Can Indian tennis see a new dawn ?


S R Suryanarayan


COLUMN

Bystander


Leander Paes (L) and Rohan Bopanna | AP

Even as the sports pages in the print media were filled with cricket and football stories of various hues, there was this significant happening that perhaps tennis fans would never have missed and perhaps rued thereafter. We are talking of the India-Finland Davis cup tie that was held in Espoo in Finland. There was a time when a Davis cup tie involving India was a much looked forward to the event for sports fans because such was the way Indian players demanded attention. Besides, India has a proud history to look back on in the Davis Cup. The country had finished runner-up thrice 1966, 74 and 87. Of course, in 1974 against South Africa India conceded the tie after refusing to play the final in protest against that country's apartheid policies. But if there is one reason why things have gone awry in recent times then an example was provided in Finland when India crashed out 1-3 to go out of the World Group stage and slip into the playoffs again. In short relegation and that is an apt reflection of the Indian tennis scene today.

Prajnesh Gunneswaran
Prajnesh Gunneswaran | PTI

India had begun its 2021 campaign with a 1-3 defeat to Croatia in the qualifying round and this tie against Finland was with the hope of making it to the qualifiers of next year's edition. That meant a victory was mandatory but despite looking at a seemingly level playing field ended in defeat for India. Clearly, rankings seem just numbers for on the court it is form and intent that is the key. This was underlined in the match involving 165th ranked Indian Prajnesh Gunneswaran and his 419th ranked opponent Otto Virtanen. Considering Prajnesh's experience at the international level, many thought he would give India a good start for, his opponent had just one Davis Cup match win to show. But in less than 90 minutes, Virtanen settled the issue. As for Ramkumar Ramanathan, things however went according to rankings with the higher-ranked Emil Ruusuvuori sailing past. It was thought that the strong doubles pair of Rohan Bopanna and Ramkumar Ramanathan would stem the rot and perhaps help India see the light at the end of the tunnel but then that was not to be. In short, it was disappointment written all over for the Indians and time again to rethink what lies ahead. “A larger pool of players”, believes captain Rohit Rajpal will be the key to the future.

VIJAY AMRITRAJ (R), PRAKASH AMRITRAJ | PTI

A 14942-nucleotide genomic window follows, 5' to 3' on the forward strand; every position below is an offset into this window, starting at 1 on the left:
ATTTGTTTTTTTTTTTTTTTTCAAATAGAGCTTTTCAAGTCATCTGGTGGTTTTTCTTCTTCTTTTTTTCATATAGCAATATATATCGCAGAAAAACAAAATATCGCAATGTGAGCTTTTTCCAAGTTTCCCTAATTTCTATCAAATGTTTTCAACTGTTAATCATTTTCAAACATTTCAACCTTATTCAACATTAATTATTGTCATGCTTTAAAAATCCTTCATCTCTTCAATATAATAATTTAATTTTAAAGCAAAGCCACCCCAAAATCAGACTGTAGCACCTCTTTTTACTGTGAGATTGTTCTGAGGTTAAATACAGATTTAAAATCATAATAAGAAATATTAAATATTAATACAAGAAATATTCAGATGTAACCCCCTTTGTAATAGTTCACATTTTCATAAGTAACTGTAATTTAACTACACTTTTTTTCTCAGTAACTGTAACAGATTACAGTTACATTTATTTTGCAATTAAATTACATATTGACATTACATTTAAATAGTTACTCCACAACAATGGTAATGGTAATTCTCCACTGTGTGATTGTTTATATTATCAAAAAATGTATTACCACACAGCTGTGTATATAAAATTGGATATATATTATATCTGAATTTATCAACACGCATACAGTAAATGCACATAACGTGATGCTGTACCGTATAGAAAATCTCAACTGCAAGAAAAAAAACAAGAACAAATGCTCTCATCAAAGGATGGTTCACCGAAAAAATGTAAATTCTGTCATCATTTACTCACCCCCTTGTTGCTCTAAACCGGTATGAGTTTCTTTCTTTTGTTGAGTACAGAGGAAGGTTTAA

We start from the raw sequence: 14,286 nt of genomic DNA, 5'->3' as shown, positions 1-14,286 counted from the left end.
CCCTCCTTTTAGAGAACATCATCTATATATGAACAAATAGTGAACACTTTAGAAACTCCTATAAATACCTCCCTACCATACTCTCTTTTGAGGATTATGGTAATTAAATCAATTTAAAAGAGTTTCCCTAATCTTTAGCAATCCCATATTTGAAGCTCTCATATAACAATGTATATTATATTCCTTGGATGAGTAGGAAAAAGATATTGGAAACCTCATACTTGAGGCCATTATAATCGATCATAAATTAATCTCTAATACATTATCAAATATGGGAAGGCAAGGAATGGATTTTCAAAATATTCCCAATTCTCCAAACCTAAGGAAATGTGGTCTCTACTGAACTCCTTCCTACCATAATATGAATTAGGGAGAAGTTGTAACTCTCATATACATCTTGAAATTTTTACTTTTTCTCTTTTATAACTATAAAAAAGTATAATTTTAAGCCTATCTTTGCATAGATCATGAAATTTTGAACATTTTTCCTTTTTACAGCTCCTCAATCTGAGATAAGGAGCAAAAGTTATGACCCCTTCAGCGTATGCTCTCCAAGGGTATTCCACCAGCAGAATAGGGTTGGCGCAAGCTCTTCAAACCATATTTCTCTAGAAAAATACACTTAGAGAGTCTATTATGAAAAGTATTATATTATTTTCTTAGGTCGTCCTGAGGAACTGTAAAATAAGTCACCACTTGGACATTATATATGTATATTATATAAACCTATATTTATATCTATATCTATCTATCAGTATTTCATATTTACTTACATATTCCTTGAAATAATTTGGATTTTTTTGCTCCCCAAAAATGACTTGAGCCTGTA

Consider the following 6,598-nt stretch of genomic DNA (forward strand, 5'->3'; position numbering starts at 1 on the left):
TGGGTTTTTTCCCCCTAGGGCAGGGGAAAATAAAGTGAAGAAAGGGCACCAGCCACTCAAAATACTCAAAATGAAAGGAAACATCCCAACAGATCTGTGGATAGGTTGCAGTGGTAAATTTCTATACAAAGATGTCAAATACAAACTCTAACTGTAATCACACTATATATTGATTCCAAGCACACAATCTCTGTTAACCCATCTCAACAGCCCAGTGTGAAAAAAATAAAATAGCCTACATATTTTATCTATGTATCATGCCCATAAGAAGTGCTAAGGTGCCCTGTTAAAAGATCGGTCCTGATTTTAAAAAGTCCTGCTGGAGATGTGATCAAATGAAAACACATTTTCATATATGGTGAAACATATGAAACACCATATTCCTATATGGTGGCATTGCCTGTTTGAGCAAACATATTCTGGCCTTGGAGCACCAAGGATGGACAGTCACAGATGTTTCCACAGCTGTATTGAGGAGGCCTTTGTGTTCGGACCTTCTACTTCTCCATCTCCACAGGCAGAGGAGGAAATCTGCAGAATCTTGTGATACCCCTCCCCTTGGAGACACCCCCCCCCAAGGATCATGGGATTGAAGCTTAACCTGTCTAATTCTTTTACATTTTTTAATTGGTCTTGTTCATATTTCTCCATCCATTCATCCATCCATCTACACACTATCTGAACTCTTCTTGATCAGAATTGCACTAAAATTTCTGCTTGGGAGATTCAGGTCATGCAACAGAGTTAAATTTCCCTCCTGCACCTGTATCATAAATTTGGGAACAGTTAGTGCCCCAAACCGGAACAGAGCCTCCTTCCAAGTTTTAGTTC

VIJAY AMRITRAJ (R), PRAKASH AMRITRAJ | PTI

What a far cry from the halcyon days of the eighties and earlier! We had the Krishnans, Ramanathan and his son Ramesh and the Amritraj's, Vijay and Anand then to give a shine to India's international campaigns, both individually and collectively. Aside from the top show in Davis Cup, Krishnan had twice made it to the semi-final of the Wimbledon (1960 and 61) while Vijay and Ramesh entered the quarterfinals at both Wimbledon and US Open. Before professionalism set in, Krishnan was ranked 4 in the world and when the sport turned pro, Vijay and Ramesh had career-high ATP rankings of 16 and 23 respectively. Krishnan, Jaideep Mukherjea and Premjit Lal were the players to watch in the 60s. Soon Vijay, Anand, Sashi Menon and Jasjit Singh appeared on the scene to keep India's stock high. Then came Ramesh and before long Leander Paes and Mahesh Bhupathi too surfaced. Even in the 90s India's Davis Cup campaigns were in the World group and the highlight in this period was the famous upset win over France in 1993 which brought India into the semi-final. Things have not been the same thereafter.

Leander Paes (L) and Rohan Bopanna
Leander Paes (L) and Rohan Bopanna

True Paes and Bhupathi emerged as top doubles players in due course, winning Grand Slam events. Paes did extend his career but there was little to show that newer talents were there to take on the mantle. In particular, singles was where India suffered as the country slipped out of the Davis Cup World Group and languished in the Asia/ Oceania group for years. In the current setting, there is no doubt that players like Ramanathan, Prajnesh, Yuki Bhambri and Sumit Nagpal are talented but they have made little headway in the international circuit. Yuki in fact is a 2009 junior title winner at the Australian Open, the fourth Indian after Krishnan, Ramesh and Paes to achieve the distinction of winning a Junior Grand Slam. As coach Zeeshan Ali put it in a newspaper interview, the current players need to reach beyond what they are capable of as Paes did repeatedly. He talked about how the Finland player Virtanen played like a top-100 player and that made the difference.

One thing is clear. The current Indian players need more exposure in quality tournaments of higher grades around the world. The pandemic restrictions have not made things easy for them with tournaments getting scrapped or there being difficulty in participation at times. But possibly there is also another theory that India has to go beyond the cities to unearth talent in smaller towns and so-called remote areas. Ramesh Krishnan recently submitted in a social media interview that the tennis system the world over and not just India had changed. He mentioned how established nations like Australia and the USA struggled to unearth quality players and how there was the emergence of newer nations like Serbia and Switzerland. Fifty years back, any talk of Switzerland and tennis would have evoked laughter, he said but “we know we have one of the greatest players hailing from there.’’ Ramesh said like the way cricket benefited from a talent search beyond the major cities, tennis should also spread its wings over a wider horizon.

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